A very novel approach to a very painful subject
The slow encroaching horror of life under the Nazi Regime during the 1930s is presented through the eyes of pre-teens children. The small group of friends, a mix of boys and girls, Jew and Gentile, initially cannot believe what they are witnessing, both at school and in the streets were they live. Their naivety is paralleled by the attitudes and responses of their parents. When both adults and children realise the full extent of the predicament some of them are in, it is too late. A very novel approach to a very painful subject.
Cute little story for younger readers who enjoy fantasy. Though I'm no particular fan of the genre, I enjoyed reading this novel. Yet I recommend to read this to your youngsters.
Suited for students*
A young Jewish girl experiences the rise of the Nationalsocialists to power. As they start to take over the control of politics and daily life alike, it becomes harder and harder to just exist. Especially if you are belonging to one of the groups the Nazis do not like...
I like how the daily life is described from young Maria's point of view. She sort of takes the reader along through the difficulties that arise from the new settings of political power and the new ideology. Several scenes really make you wonder if there was any good in human kind at that time, first and foremost if these people wore uniforms.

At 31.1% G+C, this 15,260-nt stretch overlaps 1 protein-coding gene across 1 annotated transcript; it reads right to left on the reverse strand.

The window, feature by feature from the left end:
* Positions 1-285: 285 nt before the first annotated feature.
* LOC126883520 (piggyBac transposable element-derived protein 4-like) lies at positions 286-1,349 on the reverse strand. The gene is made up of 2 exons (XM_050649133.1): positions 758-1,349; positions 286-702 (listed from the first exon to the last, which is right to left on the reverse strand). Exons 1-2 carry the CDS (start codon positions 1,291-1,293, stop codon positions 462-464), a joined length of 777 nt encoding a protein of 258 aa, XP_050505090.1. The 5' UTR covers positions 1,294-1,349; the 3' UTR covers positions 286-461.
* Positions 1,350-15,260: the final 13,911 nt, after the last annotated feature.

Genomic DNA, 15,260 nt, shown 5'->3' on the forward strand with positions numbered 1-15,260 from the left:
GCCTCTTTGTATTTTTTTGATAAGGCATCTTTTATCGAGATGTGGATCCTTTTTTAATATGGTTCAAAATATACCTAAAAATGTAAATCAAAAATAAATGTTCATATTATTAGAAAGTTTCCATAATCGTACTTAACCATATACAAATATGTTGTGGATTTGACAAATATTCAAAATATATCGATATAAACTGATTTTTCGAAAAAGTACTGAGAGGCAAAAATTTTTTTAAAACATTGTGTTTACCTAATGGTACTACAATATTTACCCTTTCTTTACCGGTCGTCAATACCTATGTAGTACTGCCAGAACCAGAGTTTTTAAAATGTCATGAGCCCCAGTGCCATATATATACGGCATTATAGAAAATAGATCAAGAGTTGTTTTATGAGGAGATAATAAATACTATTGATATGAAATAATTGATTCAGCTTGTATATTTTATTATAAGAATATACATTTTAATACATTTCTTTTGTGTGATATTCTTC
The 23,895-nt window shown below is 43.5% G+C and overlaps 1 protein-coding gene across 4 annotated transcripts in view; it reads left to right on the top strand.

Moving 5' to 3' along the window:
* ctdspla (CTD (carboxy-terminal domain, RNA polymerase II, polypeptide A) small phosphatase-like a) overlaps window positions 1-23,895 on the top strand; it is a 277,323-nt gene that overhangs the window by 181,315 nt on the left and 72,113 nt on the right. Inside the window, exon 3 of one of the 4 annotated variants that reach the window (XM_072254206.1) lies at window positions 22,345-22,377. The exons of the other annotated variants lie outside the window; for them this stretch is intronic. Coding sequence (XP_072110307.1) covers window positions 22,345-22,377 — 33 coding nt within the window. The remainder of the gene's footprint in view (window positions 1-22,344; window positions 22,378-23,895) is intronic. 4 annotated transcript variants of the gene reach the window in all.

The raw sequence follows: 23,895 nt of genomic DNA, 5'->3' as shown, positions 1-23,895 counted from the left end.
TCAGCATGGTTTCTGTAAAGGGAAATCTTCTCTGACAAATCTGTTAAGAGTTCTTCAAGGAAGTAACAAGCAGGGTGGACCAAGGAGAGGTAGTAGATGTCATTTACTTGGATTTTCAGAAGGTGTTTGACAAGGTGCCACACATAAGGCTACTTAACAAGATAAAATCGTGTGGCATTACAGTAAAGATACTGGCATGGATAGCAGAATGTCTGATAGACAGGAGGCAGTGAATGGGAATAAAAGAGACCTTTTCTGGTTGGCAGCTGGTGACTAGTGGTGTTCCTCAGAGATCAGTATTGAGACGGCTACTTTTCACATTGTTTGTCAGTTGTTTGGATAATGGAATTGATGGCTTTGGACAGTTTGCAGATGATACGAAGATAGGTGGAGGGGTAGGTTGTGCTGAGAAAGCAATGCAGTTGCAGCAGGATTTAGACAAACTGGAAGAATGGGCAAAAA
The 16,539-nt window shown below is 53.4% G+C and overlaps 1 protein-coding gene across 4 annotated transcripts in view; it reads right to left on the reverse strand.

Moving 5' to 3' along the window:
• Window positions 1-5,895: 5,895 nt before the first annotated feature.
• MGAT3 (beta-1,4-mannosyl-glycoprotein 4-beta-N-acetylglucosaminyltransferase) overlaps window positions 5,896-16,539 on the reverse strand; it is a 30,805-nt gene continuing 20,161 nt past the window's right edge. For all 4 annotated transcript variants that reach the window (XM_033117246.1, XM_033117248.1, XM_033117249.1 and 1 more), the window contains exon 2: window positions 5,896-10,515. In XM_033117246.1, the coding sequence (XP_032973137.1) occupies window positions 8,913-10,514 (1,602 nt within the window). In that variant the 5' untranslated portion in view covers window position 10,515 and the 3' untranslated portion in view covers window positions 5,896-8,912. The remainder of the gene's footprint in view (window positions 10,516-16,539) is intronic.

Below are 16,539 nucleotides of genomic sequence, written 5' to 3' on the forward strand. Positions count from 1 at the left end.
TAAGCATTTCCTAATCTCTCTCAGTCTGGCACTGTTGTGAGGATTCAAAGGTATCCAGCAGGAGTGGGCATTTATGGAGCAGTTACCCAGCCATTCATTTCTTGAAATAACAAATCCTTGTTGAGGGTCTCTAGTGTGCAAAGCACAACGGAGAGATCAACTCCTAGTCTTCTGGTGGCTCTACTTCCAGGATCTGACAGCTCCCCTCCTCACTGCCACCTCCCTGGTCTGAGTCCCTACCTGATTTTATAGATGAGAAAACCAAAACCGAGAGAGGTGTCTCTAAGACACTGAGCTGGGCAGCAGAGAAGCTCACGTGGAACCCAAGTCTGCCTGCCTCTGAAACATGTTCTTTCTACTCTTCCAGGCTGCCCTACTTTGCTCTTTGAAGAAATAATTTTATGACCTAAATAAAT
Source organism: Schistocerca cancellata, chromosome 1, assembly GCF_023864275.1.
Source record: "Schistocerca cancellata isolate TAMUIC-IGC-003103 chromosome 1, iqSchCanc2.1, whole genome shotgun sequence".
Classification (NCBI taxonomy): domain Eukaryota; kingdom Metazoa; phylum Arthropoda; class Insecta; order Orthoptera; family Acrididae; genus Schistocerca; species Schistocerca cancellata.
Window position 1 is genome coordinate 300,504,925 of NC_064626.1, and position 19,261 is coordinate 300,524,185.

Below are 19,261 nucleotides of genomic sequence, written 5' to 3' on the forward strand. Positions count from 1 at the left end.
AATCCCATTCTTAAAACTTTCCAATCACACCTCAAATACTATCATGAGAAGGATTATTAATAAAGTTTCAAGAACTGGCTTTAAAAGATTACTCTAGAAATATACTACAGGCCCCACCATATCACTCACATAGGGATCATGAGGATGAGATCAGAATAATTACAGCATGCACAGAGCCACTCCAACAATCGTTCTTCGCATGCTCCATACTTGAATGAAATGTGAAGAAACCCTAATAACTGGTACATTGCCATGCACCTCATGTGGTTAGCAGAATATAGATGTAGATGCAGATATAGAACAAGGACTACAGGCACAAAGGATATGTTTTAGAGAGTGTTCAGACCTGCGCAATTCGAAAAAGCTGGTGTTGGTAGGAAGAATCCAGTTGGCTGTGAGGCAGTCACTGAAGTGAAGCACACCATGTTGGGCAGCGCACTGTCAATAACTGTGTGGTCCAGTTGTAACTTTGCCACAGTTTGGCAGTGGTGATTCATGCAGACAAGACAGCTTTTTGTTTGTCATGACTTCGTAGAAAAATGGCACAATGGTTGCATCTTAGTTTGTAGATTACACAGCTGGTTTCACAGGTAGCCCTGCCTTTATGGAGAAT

This novel surprised me*
It is written in an easy to read style, for young adults (I'd say 12 years onwards). The story is set in Second World War Germany, in the city of Hamburg. There lives 17-year-old Paul Kirchhoff who lives his daily life with all the hardships that a war-winter and being non-wealthy bring. He notices many things that go on around him, like violence against Jewish people and arrests by notorious Gestapo secret police. He has to decide what he thinks about the events he witnesses. His life takes a turn, when one day he finds a pamphlet, written by a resistance group called The White Rose (Die Weisse Rose).
This short novel was a goodread and I learned something about that dark time in European history that you usually don't get in history books - how daily life was.
What's nice is the appendix where there are some words, historic persons, places and events explained that were specific for that time and that I at least would not have known by heart.
All in all, I can recommend this book.
* Review abbreviated analogously. To read the full review, please click on the link to the original review.